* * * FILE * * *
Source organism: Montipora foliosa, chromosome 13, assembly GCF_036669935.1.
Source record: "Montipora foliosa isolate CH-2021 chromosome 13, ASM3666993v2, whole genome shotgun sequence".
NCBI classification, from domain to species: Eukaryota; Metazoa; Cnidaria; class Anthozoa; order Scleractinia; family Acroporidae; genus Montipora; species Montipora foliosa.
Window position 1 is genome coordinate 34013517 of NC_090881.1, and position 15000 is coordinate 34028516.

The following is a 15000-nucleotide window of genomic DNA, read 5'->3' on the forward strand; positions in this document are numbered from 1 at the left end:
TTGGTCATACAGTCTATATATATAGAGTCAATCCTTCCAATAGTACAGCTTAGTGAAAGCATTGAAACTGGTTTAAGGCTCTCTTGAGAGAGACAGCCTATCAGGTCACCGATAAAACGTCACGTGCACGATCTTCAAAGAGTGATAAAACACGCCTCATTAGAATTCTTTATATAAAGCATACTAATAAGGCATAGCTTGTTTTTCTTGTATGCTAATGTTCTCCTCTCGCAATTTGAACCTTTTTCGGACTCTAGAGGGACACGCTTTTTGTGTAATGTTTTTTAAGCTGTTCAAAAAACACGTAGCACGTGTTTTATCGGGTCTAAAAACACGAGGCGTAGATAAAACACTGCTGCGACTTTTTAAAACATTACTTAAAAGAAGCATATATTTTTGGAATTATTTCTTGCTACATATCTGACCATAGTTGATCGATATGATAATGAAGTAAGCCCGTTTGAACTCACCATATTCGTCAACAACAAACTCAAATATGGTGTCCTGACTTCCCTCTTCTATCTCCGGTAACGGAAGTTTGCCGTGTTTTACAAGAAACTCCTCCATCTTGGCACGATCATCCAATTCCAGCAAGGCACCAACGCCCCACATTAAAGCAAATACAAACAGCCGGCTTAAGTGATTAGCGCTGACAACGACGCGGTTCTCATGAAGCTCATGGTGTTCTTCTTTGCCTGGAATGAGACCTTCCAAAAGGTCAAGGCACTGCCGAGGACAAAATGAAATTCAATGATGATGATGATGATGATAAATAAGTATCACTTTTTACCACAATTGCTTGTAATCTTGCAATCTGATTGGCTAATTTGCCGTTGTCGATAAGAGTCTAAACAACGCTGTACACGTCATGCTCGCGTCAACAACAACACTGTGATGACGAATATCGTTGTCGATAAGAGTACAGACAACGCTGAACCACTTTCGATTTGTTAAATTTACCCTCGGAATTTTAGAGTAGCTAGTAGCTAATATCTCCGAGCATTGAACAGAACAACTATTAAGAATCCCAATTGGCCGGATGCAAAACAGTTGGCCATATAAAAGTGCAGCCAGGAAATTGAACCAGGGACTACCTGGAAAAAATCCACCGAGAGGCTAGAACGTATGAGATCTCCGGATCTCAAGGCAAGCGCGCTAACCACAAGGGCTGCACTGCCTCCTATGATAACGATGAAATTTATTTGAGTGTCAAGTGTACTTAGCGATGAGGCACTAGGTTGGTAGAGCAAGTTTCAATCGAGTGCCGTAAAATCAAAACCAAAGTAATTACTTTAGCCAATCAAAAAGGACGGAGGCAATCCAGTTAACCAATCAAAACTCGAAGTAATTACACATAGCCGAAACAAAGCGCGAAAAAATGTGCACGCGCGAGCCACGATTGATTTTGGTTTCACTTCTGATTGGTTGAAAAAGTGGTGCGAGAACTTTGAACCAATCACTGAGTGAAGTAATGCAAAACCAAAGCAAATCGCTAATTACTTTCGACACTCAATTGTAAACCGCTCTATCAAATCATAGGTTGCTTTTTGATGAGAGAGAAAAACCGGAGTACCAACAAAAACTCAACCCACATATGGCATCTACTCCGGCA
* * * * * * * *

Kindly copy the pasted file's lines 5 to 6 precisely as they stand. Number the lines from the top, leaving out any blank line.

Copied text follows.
The following is a 15000-nucleotide window of genomic DNA, read 5'->3' on the forward strand; positions in this document are numbered from 1 at the left end:
TTGGTCATACAGTCTATATATATAGAGTCAATCCTTCCAATAGTACAGCTTAGTGAAAGCATTGAAACTGGTTTAAGGCTCTCTTGAGAGAGACAGCCTATCAGGTCACCGATAAAACGTCACGTGCACGATCTTCAAAGAGTGATAAAACACGCCTCATTAGAATTCTTTATATAAAGCATACTAATAAGGCATAGCTTGTTTTTCTTGTATGCTAATGTTCTCCTCTCGCAATTTGAACCTTTTTCGGACTCTAGAGGGACACGCTTTTTGTGTAATGTTTTTTAAGCTGTTCAAAAAACACGTAGCACGTGTTTTATCGGGTCTAAAAACACGAGGCGTAGATAAAACACTGCTGCGACTTTTTAAAACATTACTTAAAAGAAGCATATATTTTTGGAATTATTTCTTGCTACATATCTGACCATAGTTGATCGATATGATAATGAAGTAAGCCCGTTTGAACTCACCATATTCGTCAACAACAAACTCAAATATGGTGTCCTGACTTCCCTCTTCTATCTCCGGTAACGGAAGTTTGCCGTGTTTTACAAGAAACTCCTCCATCTTGGCACGATCATCCAATTCCAGCAAGGCACCAACGCCCCACATTAAAGCAAATACAAACAGCCGGCTTAAGTGATTAGCGCTGACAACGACGCGGTTCTCATGAAGCTCATGGTGTTCTTCTTTGCCTGGAATGAGACCTTCCAAAAGGTCAAGGCACTGCCGAGGACAAAATGAAATTCAATGATGATGATGATGATGATAAATAAGTATCACTTTTTACCACAATTGCTTGTAATCTTGCAATCTGATTGGCTAATTTGCCGTTGTCGATAAGAGTCTAAACAACGCTGTACACGTCATGCTCGCGTCAACAACAACACTGTGATGACGAATATCGTTGTCGATAAGAGTACAGACAACGCTGAACCACTTTCGATTTGTTAAATTTACCCTCGGAATTTTAGAGTAGCTAGTAGCTAATATCTCCGAGCATTGAACAGAACAACTATTAAGAATCCCAATTGGCCGGATGCAAAACAGTTGGCCATATAAAAGTGCAGCCAGGAAATTGAACCAGGGACTACCTGGAAAAAATCCACCGAGAGGCTAGAACGTATGAGATCTCCGGATCTCAAGGCAAGCGCGCTAACCACAAGGGCTGCACTGCCTCCTATGATAACGATGAAATTTATTTGAGTGTCAAGTGTACTTAGCGATGAGGCACTAGGTTGGTAGAGCAAGTTTCAATCGAGTGCCGTAAAATCAAAACCAAAGTAATTACTTTAGCCAATCAAAAAGGACGGAGGCAATCCAGTTAACCAATCAAAACTCGAAGTAATTACACATAGCCGAAACAAAGCGCGAAAAAATGTGCACGCGCGAGCCACGATTGATTTTGGTTTCACTTCTGATTGGTTGAAAAAGTGGTGCGAGAACTTTGAACCAATCACTGAGTGAAGTAATGCAAAACCAAAGCAAATCGCTAATTACTTTCGACACTCAATTGTAAACCGCTCTATCAAATCATAGGTTGCTTTTTGATGAGAGAGAAAAACCGGAGTACCAACAAAAACTCAACCCACATATGGCATCTACTCCGGCA